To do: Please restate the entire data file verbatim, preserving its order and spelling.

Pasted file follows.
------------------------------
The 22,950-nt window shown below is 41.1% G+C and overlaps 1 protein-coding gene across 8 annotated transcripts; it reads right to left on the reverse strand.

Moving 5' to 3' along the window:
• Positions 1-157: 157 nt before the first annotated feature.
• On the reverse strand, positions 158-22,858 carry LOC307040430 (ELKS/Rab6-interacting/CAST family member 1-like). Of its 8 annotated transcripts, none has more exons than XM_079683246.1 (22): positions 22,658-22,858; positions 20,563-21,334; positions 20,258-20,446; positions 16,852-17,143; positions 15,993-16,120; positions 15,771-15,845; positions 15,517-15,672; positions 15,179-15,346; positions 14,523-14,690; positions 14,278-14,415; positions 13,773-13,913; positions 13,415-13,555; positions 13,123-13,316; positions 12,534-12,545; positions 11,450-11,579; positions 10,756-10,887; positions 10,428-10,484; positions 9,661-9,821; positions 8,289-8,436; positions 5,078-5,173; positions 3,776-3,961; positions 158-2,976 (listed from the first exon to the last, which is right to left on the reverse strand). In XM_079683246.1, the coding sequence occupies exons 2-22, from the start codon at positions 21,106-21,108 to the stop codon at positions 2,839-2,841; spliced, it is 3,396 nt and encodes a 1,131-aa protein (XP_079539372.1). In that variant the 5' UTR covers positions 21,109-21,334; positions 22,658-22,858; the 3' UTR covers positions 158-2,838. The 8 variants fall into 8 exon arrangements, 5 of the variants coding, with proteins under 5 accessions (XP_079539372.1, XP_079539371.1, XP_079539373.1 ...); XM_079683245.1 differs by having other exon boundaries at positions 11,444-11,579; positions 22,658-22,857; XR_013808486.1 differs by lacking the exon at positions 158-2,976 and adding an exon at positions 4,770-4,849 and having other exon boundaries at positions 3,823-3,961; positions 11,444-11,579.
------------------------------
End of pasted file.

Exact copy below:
The 22,950-nt window shown below is 41.1% G+C and overlaps 1 protein-coding gene across 8 annotated transcripts; it reads right to left on the reverse strand.

Moving 5' to 3' along the window:
• Positions 1-157: 157 nt before the first annotated feature.
• On the reverse strand, positions 158-22,858 carry LOC307040430 (ELKS/Rab6-interacting/CAST family member 1-like). Of its 8 annotated transcripts, none has more exons than XM_079683246.1 (22): positions 22,658-22,858; positions 20,563-21,334; positions 20,258-20,446; positions 16,852-17,143; positions 15,993-16,120; positions 15,771-15,845; positions 15,517-15,672; positions 15,179-15,346; positions 14,523-14,690; positions 14,278-14,415; positions 13,773-13,913; positions 13,415-13,555; positions 13,123-13,316; positions 12,534-12,545; positions 11,450-11,579; positions 10,756-10,887; positions 10,428-10,484; positions 9,661-9,821; positions 8,289-8,436; positions 5,078-5,173; positions 3,776-3,961; positions 158-2,976 (listed from the first exon to the last, which is right to left on the reverse strand). In XM_079683246.1, the coding sequence occupies exons 2-22, from the start codon at positions 21,106-21,108 to the stop codon at positions 2,839-2,841; spliced, it is 3,396 nt and encodes a 1,131-aa protein (XP_079539372.1). In that variant the 5' UTR covers positions 21,109-21,334; positions 22,658-22,858; the 3' UTR covers positions 158-2,838. The 8 variants fall into 8 exon arrangements, 5 of the variants coding, with proteins under 5 accessions (XP_079539372.1, XP_079539371.1, XP_079539373.1 ...); XM_079683245.1 differs by having other exon boundaries at positions 11,444-11,579; positions 22,658-22,857; XR_013808486.1 differs by lacking the exon at positions 158-2,976 and adding an exon at positions 4,770-4,849 and having other exon boundaries at positions 3,823-3,961; positions 11,444-11,579.